white-space characters

For control and predictability

You’re now famil­iar with the essen­tial alpha­betic, numeric, and sym­bol char­ac­ters. We turn to the fre­quently over­looked white-space char­ac­ters —the key­board char­ac­ters that put blank space between point A and point B.

There are six impor­tant white-space char­ac­ters: the word space, the nonbreaking space, the tab, the hard line break, the carriage return, and the hard page break.

But if all white space looks the same when printed, why should I care?” Two rea­sons: con­trol and pre­dictabil­ity.

Con­trol means you get the intended result with the min­i­mum key­strokes. Sup­pose you need a para­graph to start at the top of the next page. What do you do? If you use a hard page break rather than a sequence of car­riage returns, you get the job done with one key­stroke.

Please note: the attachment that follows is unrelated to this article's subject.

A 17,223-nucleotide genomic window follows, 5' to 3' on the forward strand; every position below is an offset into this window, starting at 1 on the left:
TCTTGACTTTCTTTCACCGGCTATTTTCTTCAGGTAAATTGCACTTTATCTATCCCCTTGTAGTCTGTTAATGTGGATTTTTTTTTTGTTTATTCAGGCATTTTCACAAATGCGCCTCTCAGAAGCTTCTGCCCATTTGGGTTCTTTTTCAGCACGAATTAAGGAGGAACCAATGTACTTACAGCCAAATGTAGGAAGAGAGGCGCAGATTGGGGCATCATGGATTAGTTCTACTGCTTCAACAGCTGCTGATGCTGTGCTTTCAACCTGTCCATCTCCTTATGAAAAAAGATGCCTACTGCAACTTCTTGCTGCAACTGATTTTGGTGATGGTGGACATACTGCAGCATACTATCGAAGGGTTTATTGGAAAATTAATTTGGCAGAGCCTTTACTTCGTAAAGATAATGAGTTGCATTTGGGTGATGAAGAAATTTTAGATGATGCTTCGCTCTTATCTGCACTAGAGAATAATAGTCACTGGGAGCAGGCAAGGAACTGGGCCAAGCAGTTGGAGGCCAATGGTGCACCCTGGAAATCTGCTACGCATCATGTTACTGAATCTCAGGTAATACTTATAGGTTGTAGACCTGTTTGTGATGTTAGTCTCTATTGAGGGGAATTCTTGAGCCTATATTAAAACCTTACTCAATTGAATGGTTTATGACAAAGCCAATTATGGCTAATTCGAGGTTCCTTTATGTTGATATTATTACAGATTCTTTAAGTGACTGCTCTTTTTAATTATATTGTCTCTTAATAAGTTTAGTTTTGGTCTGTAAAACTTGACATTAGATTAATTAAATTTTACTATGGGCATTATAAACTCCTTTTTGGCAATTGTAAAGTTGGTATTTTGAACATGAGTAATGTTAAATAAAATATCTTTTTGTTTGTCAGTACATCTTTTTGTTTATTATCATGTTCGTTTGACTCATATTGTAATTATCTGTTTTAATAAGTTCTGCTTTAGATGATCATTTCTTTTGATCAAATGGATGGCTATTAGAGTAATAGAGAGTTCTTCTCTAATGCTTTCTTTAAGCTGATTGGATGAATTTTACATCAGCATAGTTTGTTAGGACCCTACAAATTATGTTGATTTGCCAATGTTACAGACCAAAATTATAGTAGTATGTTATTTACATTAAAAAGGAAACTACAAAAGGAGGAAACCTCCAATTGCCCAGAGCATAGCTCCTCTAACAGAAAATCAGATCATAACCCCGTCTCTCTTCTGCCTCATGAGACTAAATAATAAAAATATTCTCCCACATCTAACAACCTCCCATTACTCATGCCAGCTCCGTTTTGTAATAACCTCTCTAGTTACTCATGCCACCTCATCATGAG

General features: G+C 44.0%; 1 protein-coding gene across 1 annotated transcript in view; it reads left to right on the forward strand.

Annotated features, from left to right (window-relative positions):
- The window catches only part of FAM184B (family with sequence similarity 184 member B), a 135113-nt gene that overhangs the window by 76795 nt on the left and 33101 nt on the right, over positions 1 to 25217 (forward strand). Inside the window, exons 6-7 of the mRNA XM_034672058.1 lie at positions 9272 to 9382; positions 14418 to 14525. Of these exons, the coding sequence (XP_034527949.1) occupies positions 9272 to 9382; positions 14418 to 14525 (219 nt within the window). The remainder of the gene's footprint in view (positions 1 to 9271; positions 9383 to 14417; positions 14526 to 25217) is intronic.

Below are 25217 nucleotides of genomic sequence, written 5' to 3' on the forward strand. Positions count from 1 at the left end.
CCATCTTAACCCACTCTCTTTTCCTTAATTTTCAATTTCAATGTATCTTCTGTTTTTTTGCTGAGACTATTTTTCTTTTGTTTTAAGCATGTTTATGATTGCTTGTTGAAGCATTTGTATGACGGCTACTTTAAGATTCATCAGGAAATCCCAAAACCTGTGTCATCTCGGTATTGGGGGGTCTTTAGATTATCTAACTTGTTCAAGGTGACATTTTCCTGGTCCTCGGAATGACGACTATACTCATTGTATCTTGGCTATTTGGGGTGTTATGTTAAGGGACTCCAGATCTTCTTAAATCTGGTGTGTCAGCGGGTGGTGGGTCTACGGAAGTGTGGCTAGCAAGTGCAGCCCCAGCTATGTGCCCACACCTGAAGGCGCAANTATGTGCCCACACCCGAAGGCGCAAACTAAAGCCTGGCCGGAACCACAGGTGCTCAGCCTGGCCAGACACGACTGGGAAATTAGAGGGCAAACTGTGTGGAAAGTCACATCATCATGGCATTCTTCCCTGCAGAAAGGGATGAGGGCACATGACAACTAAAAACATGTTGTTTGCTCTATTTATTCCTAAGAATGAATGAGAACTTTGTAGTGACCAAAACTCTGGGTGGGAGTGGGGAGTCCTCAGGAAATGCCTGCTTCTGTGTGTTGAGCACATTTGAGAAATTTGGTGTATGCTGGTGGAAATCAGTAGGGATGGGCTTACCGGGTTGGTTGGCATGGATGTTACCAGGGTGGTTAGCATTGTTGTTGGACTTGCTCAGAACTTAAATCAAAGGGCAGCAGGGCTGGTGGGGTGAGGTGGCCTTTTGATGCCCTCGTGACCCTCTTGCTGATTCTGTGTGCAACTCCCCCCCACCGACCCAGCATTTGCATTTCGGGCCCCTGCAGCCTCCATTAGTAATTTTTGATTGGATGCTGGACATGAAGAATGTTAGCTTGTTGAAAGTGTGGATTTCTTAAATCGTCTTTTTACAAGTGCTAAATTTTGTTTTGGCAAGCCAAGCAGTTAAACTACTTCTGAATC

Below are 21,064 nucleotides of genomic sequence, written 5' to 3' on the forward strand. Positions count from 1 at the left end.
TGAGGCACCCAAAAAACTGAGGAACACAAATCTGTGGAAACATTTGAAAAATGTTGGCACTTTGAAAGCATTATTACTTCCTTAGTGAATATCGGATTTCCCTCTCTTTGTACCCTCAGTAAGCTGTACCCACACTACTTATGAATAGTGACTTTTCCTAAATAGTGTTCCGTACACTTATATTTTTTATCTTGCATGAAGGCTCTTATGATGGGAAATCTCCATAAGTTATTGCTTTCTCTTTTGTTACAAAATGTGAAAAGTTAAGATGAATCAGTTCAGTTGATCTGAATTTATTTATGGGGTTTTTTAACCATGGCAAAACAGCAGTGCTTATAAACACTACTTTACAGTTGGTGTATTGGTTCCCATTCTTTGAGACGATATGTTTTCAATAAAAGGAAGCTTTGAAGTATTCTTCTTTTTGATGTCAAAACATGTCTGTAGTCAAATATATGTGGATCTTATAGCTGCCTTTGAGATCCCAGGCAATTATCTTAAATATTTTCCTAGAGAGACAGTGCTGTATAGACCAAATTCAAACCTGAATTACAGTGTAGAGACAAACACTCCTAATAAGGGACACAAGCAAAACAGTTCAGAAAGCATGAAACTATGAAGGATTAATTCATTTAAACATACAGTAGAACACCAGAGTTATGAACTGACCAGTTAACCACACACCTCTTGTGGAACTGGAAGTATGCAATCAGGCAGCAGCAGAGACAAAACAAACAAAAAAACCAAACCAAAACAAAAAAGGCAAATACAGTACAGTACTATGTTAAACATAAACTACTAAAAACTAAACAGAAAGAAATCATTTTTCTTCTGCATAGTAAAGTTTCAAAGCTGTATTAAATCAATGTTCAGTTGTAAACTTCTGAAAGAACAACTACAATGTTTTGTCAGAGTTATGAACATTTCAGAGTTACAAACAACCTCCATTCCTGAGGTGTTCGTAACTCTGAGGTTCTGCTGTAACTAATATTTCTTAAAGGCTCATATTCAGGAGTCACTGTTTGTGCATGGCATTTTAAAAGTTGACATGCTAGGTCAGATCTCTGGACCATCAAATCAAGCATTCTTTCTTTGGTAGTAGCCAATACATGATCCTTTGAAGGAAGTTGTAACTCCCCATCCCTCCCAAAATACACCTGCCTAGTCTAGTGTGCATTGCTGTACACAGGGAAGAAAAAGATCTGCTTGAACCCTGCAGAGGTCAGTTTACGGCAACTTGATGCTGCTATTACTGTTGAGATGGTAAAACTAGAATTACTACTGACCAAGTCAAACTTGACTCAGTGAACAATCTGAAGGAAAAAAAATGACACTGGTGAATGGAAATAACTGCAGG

Pre­dictabil­ity means that as you edit and refor­mat, you’ll always get the same result. If you approx­i­mate a hard page break with car­riage returns, at some point in your edit­ing, your text will reflow and you’ll have a large, unex­pected gap where you intended a page break. Then you’ll have a new prob­lem to diag­nose and fix. But a hard page break will always do the right thing.

The time you invest in learn­ing how to use white-space char­ac­ters will be paid back in lay­outs that snap together faster and require less fid­dling.